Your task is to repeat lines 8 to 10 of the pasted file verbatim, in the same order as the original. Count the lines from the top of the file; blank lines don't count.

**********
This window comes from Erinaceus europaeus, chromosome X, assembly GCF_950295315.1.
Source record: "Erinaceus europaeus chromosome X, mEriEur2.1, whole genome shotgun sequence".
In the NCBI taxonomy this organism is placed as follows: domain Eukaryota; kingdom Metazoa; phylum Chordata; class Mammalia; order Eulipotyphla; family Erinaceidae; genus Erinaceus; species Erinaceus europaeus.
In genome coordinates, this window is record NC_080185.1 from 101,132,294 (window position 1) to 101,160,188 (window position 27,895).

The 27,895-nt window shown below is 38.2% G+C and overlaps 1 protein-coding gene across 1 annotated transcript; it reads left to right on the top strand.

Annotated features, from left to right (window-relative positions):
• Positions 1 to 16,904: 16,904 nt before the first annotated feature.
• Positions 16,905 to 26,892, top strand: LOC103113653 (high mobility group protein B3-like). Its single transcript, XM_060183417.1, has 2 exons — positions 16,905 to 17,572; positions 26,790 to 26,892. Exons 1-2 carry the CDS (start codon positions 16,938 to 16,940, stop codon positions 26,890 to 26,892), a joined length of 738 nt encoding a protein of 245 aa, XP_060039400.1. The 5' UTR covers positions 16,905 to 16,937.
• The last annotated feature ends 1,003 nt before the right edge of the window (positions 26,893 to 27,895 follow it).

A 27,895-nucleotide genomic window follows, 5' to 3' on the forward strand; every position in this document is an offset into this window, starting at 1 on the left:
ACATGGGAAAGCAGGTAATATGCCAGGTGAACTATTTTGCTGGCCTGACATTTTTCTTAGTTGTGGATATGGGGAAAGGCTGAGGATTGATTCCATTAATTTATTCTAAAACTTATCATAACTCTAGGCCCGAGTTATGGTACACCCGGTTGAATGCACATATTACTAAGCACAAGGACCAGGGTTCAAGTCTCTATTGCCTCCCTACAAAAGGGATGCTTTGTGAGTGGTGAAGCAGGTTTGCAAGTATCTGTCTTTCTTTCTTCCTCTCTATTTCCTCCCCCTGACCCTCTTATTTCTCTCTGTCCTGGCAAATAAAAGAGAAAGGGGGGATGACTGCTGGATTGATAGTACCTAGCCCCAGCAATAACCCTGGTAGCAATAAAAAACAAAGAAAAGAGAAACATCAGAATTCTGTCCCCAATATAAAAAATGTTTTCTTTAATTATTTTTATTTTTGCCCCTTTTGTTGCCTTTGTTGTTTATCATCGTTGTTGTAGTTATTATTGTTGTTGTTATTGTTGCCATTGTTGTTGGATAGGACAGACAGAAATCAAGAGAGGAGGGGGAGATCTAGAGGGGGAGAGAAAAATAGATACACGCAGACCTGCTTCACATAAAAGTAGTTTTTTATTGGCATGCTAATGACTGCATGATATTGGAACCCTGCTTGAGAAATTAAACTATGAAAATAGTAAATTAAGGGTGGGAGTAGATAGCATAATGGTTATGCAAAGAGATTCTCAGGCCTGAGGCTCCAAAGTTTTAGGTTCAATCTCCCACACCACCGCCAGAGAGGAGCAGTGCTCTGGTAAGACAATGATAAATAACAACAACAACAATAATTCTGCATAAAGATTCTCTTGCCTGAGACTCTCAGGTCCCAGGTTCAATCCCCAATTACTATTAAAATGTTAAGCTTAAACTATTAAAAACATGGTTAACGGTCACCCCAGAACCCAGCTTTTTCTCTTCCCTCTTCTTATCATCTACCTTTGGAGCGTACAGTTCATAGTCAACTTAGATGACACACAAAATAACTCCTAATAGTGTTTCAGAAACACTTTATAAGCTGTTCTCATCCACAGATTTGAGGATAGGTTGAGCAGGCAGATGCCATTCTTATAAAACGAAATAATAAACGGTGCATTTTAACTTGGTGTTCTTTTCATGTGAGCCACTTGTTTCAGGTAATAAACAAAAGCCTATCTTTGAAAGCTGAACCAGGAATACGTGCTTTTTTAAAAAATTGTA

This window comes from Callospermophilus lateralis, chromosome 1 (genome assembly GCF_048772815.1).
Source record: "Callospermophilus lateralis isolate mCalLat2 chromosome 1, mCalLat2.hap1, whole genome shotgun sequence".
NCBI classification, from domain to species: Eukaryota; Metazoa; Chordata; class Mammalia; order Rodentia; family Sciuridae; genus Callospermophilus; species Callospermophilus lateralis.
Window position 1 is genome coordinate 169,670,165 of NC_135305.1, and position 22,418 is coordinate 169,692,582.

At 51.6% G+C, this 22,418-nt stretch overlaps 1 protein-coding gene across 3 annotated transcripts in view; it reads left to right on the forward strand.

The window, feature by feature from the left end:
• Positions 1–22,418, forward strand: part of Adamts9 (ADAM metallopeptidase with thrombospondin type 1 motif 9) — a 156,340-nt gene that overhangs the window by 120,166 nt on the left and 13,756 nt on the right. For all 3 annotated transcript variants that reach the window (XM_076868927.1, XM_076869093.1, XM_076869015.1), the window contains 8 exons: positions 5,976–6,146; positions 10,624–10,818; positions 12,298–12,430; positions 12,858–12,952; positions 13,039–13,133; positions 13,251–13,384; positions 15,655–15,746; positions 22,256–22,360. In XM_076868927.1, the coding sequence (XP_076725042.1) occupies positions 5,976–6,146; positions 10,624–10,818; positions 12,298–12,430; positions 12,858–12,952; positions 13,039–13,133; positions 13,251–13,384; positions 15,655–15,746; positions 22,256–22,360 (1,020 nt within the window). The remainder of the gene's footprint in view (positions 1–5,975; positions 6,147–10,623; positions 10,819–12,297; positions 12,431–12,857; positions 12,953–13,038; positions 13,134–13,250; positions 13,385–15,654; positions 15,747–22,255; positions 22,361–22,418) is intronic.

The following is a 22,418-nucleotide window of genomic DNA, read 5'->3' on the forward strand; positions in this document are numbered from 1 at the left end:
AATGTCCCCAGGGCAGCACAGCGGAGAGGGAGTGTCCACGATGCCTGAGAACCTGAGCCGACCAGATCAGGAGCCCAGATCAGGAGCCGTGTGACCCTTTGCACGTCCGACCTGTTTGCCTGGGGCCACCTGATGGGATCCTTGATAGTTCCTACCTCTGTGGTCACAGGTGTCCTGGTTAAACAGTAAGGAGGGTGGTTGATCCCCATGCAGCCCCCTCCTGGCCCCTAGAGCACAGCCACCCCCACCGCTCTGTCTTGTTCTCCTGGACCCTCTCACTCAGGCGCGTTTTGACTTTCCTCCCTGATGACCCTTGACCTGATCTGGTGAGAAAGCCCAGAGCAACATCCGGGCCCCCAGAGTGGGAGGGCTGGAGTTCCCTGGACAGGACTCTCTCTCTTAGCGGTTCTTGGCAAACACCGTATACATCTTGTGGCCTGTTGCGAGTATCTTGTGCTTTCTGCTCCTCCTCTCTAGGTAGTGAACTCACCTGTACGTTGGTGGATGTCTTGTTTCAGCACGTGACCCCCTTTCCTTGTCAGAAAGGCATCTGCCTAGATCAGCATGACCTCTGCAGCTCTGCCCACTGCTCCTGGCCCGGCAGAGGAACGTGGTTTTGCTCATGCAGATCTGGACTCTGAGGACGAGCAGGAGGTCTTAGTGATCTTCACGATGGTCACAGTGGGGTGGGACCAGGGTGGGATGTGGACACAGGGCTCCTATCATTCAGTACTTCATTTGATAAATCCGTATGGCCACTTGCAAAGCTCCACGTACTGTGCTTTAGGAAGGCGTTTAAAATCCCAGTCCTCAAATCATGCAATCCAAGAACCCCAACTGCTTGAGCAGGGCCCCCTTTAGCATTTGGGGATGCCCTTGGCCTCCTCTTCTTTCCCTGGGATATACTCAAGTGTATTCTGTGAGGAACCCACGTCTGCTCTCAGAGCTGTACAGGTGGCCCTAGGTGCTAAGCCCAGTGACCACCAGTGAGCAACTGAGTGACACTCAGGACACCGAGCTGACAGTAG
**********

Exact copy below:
• Positions 16,905 to 26,892, top strand: LOC103113653 (high mobility group protein B3-like). Its single transcript, XM_060183417.1, has 2 exons — positions 16,905 to 17,572; positions 26,790 to 26,892. Exons 1-2 carry the CDS (start codon positions 16,938 to 16,940, stop codon positions 26,890 to 26,892), a joined length of 738 nt encoding a protein of 245 aa, XP_060039400.1. The 5' UTR covers positions 16,905 to 16,937.
• The last annotated feature ends 1,003 nt before the right edge of the window (positions 26,893 to 27,895 follow it).

A 27,895-nucleotide genomic window follows, 5' to 3' on the forward strand; every position in this document is an offset into this window, starting at 1 on the left: